Cloud Weblogging

The Loop: The future of WordPress

The Loop: “Do something like Medium or Svbtle that doesn’t have the complicated backend and code. That’s what I want.”

Hello, Dr. Jones.I probably harp on this too much. I’ve been browsing around for a simplified weblogging tool, but WordPress is just too darned good to give up. I would, however, love to see a version of WordPress that would allow me to publish everything as static HTML. Decouple the composition from publishing, make them separate services. I compose a post, save it, when I click “Publish” the site is regenerated and pushed to my domain. That’s it. I would also be nice to have a quick and dirty post editor that doesn’t include all of the administrative functionality, think QuickPress in a standalone web app, or maybe a desktop app (that would be really nice.)

Make sure you read the linked article, The future of WordPress: “By incorporating a RESTful application programming interface (API), current WordPress apps could be supported, as well as mobile apps that use WordPress as a backend.”

This is how all sites, web app type sites, should be constructed. It’s all about services. Create a service, use the same service from the web app and mobile and anything else connected to the internet. Yes, yes, yes!

By Rob Fahrni

Husband / Father / Developer

5 replies on “The Loop: The future of WordPress”

This is something that I’ve been hoping for as well. I wish WordPress worked more like a push system where the generated pages are just static HTML. If anything were to go wrong with the system, the static pages wouldn’t be affected.

That’s exactly right. Just plain old HTML is all I need, but I love the editing and site management aspects. Just decouple the publishing, BING!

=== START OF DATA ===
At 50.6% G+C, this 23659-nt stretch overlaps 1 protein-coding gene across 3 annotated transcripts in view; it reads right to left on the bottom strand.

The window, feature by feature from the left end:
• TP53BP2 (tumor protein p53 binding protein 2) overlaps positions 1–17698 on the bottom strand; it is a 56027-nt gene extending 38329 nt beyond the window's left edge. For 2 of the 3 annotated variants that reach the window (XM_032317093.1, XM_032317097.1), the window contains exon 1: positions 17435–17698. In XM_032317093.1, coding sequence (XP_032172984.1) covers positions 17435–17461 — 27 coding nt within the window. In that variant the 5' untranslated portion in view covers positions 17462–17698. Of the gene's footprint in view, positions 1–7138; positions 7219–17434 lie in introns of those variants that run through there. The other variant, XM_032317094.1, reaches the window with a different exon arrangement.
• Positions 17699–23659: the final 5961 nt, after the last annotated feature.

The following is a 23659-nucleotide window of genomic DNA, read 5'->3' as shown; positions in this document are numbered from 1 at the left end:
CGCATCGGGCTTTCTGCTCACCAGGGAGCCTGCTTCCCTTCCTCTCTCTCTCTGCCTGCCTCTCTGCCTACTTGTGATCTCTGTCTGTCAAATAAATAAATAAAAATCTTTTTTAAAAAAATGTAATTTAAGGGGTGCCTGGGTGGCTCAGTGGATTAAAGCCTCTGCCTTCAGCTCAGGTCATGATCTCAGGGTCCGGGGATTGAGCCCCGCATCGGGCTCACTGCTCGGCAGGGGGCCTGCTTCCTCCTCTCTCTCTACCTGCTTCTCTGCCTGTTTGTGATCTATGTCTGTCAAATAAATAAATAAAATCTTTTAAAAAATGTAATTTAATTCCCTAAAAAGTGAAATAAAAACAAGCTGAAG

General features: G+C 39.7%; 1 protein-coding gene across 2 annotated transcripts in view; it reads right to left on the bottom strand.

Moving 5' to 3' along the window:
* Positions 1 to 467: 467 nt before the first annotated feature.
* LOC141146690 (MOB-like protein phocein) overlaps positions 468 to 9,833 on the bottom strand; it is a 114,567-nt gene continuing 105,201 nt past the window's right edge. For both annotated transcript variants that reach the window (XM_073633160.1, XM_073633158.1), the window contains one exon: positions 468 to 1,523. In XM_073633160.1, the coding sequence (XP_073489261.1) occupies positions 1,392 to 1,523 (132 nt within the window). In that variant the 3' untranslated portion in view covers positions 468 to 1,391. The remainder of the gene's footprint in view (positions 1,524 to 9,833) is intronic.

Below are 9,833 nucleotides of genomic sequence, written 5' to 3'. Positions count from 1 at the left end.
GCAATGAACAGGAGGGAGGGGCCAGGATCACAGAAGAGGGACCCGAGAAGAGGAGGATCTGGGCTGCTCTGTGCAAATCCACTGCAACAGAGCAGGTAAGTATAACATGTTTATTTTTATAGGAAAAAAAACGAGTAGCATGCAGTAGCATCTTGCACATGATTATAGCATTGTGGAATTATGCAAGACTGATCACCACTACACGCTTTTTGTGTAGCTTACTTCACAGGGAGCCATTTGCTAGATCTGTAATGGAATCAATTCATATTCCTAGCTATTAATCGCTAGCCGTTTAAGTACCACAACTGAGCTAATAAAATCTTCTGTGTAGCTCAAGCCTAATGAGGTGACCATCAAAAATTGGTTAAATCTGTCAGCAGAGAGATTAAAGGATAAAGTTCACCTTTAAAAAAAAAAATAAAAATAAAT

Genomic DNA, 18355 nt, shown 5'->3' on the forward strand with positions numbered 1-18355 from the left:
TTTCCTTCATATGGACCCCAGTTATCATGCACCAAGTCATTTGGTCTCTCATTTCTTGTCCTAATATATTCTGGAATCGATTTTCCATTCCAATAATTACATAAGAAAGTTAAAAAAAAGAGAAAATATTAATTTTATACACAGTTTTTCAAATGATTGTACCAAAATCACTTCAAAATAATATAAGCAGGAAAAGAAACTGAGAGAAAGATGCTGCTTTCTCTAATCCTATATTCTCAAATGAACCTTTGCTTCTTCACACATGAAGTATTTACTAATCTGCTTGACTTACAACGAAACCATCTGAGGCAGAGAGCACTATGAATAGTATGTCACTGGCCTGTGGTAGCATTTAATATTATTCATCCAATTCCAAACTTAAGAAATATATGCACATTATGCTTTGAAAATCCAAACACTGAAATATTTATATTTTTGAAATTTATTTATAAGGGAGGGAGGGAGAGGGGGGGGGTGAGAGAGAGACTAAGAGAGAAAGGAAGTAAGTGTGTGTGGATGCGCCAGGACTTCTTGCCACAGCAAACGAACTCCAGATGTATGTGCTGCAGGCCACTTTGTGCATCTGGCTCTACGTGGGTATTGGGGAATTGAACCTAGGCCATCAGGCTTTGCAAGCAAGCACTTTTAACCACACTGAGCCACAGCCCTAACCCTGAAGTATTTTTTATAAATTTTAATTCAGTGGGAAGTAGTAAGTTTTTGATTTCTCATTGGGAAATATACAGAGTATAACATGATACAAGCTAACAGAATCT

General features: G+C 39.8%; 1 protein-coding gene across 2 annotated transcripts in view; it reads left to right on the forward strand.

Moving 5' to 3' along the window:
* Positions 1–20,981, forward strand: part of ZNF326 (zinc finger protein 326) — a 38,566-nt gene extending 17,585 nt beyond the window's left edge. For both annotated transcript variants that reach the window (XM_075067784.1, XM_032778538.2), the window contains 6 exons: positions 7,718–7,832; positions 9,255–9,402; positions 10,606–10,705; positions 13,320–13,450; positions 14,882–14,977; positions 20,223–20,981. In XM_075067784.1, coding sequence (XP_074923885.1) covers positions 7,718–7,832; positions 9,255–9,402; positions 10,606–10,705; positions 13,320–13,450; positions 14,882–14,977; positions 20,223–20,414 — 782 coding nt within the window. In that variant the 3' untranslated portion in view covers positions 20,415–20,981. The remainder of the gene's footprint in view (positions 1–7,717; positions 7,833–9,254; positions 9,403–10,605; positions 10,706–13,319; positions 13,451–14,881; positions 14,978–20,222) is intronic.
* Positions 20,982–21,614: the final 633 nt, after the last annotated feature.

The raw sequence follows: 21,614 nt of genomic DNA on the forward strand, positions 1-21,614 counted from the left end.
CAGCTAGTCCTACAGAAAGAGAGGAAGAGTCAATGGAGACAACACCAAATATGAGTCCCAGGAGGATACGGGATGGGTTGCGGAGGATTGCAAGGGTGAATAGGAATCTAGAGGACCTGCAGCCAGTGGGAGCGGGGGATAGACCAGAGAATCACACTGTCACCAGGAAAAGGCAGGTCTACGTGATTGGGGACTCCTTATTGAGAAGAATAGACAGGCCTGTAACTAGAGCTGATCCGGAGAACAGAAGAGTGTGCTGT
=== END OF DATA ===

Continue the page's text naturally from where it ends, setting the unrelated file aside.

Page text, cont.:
as was mentioned on the most recent YAPcast, “when MARVEL publishes an API, so you can programmatically find out what issue Spiderman was introduced, there’s no reason for anyone not to build an API to their data.” The glue that binds the Internet together is moving (has moved?) from HTML to HTTP/Rest.


It seems the natural way. If you’re not creating a web API, of some sort, you’re missing and entire segment of the market; mobile.

Of course you can give folks a mobile site, but a nice native application communicating with an API can give a much better user experience. That will, of course, change over time as the browser and its support for different development languages comes to pass.

I’m still holding out hope for someone to do a full CLI implementation. Microsoft should partner with Apple to do that in IE and Safari. 🙂

not to mention that if you’re not creating a web API, of some sort, you’re also missing an entire set of (potentially more proficient) programmers and designers that could add value to your product (while simultaneously perhaps adding value to their portfolio and financial records).

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